Plan ahead, peak visitation expected at Zion for UEA weekend

ZION NATIONAL PARK — Visitation at Zion National Park has increased dramatically over the past few years. Holidays and long weekends have been experiencing especially intense visitation. Oct. 1518 is Utah Education Association Weekend, one of the park’s historically busy weekends. Those planning to visit the park over the weekend should be prepared for delays, limited parking and crowded conditions.

As visitors approach the park, they should listen to radio station 1610 AM for the current status of parking availability. The park is anticipating conditions similar to the 2015 Labor Day weekend, when parking lots inside the park were full by 9:30 a.m.

Once parking fills, visitors may experience traffic congestion in Springdale and up to a 45-minute wait for entrance to the park as well as shuttle bus boarding inside the park.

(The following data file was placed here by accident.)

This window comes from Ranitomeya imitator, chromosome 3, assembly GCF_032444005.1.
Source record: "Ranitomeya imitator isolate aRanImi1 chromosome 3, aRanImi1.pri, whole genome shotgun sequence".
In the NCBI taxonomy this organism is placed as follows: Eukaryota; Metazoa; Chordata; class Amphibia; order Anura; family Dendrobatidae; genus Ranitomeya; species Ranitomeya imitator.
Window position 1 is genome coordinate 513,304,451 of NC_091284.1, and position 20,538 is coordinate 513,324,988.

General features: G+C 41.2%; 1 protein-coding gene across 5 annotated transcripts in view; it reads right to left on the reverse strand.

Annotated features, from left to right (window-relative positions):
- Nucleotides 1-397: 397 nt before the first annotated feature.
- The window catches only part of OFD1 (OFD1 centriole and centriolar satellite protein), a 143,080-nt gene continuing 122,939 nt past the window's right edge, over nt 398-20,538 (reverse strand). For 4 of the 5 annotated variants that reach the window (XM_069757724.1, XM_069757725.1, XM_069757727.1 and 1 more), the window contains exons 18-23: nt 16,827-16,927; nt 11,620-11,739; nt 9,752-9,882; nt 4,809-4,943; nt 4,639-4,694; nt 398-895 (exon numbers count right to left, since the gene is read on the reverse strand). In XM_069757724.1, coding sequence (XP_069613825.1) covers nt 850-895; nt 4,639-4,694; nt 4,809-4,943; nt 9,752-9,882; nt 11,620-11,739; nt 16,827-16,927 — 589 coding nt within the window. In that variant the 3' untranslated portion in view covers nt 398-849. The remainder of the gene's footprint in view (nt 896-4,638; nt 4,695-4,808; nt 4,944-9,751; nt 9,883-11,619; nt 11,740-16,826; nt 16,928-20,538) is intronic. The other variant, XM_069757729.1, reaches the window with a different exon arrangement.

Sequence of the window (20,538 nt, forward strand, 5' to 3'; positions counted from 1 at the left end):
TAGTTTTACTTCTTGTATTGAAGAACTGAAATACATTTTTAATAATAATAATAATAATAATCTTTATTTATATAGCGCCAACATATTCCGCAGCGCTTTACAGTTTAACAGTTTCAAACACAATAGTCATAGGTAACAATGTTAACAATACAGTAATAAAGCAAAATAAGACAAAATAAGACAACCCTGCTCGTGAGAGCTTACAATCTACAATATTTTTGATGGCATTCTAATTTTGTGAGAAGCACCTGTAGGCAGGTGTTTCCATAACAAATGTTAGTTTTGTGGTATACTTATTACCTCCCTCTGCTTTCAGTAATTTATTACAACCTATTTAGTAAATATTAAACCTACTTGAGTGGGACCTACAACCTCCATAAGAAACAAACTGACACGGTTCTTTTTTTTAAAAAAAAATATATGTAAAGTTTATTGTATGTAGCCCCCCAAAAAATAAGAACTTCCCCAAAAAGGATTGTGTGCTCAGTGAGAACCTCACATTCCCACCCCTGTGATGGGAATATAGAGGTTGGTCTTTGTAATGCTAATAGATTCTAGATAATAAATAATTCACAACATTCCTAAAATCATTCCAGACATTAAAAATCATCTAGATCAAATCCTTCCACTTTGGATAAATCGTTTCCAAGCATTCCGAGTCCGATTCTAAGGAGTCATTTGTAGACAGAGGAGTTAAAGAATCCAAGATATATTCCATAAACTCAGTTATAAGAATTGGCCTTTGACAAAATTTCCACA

“Weekends such as UEA strain the park’s facilities and staffing to manage crowded conditions and meet visitor expectations,” said Superintendent Jeff Bradybaugh. “Shuttle buses will be in operation in the park and Springdale; however, visitors should plan additional time to get where they’re going.”

Here are a few tips to help you have a more enjoyable visit to Zion:

  • Visit the park website for important information on shuttle buses, trails and other facilities
  • It is recommended that visitors to Zion National Park on UEA weekend arrive early in the day, park in Springdale and ride the free shuttle buses to the Park. This will reduce traffic congestion
  • Park only in designated lots or paved pullouts and avoid parking on road shoulders. When parking in Springdale, please do so in areas where parking is allowed

“Please plan ahead, take responsibility for your safety, be patient and treat others with courtesy and respect,” Bradybaugh added. “These practices are important whether you decide to visit Zion or any of the extraordinary public land resources in our area. Utah Education Association weekend reminds us how these lands can serve as outdoor classrooms for countless generations to come.”

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